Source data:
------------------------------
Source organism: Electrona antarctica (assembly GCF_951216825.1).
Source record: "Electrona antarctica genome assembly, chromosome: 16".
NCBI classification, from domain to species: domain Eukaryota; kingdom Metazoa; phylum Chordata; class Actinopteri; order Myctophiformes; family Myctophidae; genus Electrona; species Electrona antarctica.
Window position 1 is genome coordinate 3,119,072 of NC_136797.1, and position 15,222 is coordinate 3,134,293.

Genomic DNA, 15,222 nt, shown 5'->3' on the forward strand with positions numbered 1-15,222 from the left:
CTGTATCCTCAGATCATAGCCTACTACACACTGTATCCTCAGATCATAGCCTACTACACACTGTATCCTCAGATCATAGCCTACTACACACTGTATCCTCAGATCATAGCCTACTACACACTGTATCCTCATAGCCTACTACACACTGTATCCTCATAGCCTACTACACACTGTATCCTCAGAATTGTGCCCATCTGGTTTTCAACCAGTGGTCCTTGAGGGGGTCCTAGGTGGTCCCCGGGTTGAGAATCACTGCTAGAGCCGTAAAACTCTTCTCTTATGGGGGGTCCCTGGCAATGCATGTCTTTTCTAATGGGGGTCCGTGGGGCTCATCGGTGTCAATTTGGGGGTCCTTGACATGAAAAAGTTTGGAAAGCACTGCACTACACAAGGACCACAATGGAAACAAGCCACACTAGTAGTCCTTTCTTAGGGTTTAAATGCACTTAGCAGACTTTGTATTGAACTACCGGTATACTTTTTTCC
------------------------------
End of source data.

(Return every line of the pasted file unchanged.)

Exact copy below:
Source organism: Electrona antarctica (assembly GCF_951216825.1).
Source record: "Electrona antarctica genome assembly, chromosome: 16".
NCBI classification, from domain to species: domain Eukaryota; kingdom Metazoa; phylum Chordata; class Actinopteri; order Myctophiformes; family Myctophidae; genus Electrona; species Electrona antarctica.
Window position 1 is genome coordinate 3,119,072 of NC_136797.1, and position 15,222 is coordinate 3,134,293.

Genomic DNA, 15,222 nt, shown 5'->3' on the forward strand with positions numbered 1-15,222 from the left:
CTGTATCCTCAGATCATAGCCTACTACACACTGTATCCTCAGATCATAGCCTACTACACACTGTATCCTCAGATCATAGCCTACTACACACTGTATCCTCAGATCATAGCCTACTACACACTGTATCCTCATAGCCTACTACACACTGTATCCTCATAGCCTACTACACACTGTATCCTCAGAATTGTGCCCATCTGGTTTTCAACCAGTGGTCCTTGAGGGGGTCCTAGGTGGTCCCCGGGTTGAGAATCACTGCTAGAGCCGTAAAACTCTTCTCTTATGGGGGGTCCCTGGCAATGCATGTCTTTTCTAATGGGGGTCCGTGGGGCTCATCGGTGTCAATTTGGGGGTCCTTGACATGAAAAAGTTTGGAAAGCACTGCACTACACAAGGACCACAATGGAAACAAGCCACACTAGTAGTCCTTTCTTAGGGTTTAAATGCACTTAGCAGACTTTGTATTGAACTACCGGTATACTTTTTTCC